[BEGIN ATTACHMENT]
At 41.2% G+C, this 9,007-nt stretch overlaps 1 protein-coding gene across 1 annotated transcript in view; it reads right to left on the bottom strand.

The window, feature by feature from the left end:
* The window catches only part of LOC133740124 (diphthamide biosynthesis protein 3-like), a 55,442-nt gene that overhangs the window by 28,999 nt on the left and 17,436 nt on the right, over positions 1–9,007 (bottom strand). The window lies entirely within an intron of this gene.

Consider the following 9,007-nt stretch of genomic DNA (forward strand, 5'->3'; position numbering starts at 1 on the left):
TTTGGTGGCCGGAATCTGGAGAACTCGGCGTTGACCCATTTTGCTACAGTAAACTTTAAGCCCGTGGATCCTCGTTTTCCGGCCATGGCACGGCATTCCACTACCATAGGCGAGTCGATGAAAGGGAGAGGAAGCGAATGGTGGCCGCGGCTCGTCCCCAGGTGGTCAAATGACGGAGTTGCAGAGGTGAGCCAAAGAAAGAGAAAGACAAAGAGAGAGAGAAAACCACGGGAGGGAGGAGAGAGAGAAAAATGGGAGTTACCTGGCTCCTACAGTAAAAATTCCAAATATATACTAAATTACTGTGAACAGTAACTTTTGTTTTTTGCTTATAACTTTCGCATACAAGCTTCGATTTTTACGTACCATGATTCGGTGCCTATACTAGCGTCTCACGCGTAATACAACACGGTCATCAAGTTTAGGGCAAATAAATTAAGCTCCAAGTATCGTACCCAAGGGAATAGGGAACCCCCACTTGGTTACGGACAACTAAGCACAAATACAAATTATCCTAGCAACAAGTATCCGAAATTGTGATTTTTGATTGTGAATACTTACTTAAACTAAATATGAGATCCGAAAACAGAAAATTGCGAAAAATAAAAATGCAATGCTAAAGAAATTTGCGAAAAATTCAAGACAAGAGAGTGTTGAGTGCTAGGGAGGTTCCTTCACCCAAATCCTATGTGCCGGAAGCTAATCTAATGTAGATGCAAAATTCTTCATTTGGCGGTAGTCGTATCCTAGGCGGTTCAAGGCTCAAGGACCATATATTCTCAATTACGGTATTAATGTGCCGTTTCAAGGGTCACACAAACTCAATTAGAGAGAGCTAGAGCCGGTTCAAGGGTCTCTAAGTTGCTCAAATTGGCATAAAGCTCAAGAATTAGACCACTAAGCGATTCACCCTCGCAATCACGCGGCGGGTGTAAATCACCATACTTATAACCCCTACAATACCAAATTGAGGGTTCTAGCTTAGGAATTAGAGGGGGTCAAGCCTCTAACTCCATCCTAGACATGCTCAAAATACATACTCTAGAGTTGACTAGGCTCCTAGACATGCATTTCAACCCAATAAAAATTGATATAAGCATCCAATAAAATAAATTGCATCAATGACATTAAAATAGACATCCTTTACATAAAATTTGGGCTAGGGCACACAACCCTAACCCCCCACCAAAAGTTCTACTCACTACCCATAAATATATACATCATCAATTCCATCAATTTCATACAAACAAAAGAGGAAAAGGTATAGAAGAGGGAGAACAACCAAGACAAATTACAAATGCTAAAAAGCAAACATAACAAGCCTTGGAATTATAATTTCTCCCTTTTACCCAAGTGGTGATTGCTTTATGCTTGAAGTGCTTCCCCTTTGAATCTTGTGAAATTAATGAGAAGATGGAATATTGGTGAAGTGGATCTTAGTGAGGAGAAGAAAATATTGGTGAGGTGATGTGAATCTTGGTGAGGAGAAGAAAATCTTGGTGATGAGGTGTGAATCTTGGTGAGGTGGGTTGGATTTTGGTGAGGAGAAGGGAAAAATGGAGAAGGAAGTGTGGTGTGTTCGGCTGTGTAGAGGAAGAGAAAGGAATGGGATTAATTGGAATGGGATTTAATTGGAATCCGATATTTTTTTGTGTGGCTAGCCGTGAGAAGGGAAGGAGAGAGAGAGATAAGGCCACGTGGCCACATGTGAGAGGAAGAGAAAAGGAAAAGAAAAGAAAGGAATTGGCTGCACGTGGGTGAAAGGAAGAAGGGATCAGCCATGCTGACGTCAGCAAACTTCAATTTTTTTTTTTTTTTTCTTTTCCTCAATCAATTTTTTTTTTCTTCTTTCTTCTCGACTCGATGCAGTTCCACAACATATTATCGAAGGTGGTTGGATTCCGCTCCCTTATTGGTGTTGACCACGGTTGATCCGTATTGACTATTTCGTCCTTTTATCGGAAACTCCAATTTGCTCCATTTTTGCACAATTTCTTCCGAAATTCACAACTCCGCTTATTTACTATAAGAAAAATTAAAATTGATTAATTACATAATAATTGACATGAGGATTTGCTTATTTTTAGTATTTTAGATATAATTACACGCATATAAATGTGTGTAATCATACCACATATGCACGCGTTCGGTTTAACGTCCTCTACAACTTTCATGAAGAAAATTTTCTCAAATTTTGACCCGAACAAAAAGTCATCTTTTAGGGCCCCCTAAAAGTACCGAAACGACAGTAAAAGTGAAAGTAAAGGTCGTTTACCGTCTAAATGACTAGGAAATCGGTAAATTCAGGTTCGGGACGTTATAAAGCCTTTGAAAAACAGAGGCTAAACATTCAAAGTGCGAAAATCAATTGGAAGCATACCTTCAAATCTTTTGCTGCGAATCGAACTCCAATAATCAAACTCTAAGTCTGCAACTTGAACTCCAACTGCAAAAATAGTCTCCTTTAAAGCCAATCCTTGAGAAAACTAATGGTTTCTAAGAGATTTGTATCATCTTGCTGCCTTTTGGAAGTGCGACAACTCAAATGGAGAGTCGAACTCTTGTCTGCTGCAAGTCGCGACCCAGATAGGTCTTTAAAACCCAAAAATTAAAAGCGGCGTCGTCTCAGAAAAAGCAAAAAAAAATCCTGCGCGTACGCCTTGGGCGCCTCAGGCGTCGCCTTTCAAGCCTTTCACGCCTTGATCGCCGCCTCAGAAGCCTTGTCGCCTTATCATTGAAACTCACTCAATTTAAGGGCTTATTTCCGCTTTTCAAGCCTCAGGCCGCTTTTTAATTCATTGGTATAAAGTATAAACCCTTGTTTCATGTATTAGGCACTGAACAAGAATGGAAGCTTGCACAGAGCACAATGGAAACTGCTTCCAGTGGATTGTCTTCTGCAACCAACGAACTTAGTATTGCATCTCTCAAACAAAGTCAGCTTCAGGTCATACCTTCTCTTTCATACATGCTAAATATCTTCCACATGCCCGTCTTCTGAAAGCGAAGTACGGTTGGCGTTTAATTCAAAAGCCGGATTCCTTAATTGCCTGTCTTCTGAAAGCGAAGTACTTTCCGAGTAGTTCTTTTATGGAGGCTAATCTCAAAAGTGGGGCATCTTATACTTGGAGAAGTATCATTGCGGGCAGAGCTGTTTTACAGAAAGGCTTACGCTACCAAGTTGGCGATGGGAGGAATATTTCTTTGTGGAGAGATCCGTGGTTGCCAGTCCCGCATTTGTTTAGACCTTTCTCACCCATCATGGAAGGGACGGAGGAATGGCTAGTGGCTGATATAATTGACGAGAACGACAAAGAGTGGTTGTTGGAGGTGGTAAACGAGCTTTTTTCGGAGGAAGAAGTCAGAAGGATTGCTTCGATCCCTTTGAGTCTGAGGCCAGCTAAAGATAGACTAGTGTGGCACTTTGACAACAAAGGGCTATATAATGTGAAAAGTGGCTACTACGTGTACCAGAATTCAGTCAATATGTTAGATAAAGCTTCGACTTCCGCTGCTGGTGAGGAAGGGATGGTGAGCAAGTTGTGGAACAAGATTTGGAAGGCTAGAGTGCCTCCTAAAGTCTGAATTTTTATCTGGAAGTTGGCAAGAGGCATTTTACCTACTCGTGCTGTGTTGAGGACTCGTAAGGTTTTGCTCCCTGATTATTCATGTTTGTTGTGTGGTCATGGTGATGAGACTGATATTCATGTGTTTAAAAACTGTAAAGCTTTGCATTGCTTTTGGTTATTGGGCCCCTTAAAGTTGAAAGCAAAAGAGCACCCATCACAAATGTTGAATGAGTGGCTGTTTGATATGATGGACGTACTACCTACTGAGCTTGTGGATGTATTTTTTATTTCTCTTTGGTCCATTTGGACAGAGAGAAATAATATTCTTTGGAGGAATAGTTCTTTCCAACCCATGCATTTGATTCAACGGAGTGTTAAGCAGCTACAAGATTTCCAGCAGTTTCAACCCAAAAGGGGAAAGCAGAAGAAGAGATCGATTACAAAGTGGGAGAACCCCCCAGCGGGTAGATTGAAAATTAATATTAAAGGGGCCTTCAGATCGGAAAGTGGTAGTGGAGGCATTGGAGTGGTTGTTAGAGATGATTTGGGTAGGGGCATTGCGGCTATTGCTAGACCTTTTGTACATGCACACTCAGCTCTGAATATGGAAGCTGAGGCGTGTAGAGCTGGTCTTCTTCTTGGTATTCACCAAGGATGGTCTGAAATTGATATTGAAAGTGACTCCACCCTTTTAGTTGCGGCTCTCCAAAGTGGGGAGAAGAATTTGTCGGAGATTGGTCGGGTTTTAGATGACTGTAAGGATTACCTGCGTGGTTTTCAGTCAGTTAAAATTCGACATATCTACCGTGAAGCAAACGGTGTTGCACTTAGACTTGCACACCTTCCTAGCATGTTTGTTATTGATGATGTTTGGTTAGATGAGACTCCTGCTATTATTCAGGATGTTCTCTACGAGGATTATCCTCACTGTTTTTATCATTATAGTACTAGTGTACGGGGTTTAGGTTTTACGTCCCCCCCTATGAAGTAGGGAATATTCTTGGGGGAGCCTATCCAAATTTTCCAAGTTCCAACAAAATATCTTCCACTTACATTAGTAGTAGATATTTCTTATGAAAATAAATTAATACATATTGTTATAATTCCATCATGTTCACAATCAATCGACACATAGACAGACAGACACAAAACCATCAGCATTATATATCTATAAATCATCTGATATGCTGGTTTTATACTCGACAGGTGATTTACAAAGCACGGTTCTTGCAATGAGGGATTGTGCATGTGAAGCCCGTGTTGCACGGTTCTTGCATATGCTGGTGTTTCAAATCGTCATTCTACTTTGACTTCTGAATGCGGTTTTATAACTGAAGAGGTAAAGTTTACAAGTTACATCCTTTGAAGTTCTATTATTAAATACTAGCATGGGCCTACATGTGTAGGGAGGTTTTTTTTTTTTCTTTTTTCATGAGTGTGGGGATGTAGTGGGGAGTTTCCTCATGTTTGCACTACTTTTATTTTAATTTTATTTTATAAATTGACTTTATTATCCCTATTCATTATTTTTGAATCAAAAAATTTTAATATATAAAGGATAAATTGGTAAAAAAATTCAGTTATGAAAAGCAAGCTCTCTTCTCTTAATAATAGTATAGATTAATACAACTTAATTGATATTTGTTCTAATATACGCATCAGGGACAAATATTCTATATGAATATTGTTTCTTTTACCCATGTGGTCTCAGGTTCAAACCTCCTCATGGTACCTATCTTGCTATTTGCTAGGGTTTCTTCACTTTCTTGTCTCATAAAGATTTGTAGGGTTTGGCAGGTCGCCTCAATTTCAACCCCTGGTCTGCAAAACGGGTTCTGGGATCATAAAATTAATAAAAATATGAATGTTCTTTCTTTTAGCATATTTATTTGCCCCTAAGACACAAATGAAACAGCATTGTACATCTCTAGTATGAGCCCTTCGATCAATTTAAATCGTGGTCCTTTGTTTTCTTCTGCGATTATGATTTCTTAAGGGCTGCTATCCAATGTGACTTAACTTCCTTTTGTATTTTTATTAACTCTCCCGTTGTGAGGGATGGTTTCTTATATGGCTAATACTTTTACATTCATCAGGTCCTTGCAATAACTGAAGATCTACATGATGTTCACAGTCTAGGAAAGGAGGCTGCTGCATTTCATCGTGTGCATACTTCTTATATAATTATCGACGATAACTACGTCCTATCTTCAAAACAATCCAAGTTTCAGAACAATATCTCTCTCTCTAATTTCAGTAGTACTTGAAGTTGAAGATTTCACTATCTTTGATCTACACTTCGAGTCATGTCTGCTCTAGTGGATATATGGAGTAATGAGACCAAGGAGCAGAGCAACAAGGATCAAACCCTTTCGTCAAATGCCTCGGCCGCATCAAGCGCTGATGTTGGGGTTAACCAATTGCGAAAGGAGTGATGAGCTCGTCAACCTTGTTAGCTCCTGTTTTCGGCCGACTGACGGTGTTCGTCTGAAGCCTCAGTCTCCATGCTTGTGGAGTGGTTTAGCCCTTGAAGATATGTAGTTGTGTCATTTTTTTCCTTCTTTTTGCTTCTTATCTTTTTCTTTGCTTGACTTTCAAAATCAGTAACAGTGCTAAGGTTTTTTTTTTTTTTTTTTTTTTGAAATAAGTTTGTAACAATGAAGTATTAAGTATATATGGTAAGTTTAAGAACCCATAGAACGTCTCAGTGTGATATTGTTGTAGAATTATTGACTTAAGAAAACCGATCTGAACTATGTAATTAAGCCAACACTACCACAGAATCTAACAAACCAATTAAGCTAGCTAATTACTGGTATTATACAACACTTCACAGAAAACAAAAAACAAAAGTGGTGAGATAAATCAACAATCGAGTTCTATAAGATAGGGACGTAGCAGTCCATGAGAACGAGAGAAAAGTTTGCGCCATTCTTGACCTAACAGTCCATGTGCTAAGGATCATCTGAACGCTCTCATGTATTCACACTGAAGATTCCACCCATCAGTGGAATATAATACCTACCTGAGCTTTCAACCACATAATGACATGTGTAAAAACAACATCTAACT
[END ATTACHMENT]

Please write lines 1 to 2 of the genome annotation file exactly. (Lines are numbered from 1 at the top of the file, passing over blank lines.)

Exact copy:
At 41.2% G+C, this 9,007-nt stretch overlaps 1 protein-coding gene across 1 annotated transcript in view; it reads right to left on the bottom strand.

The window, feature by feature from the left end: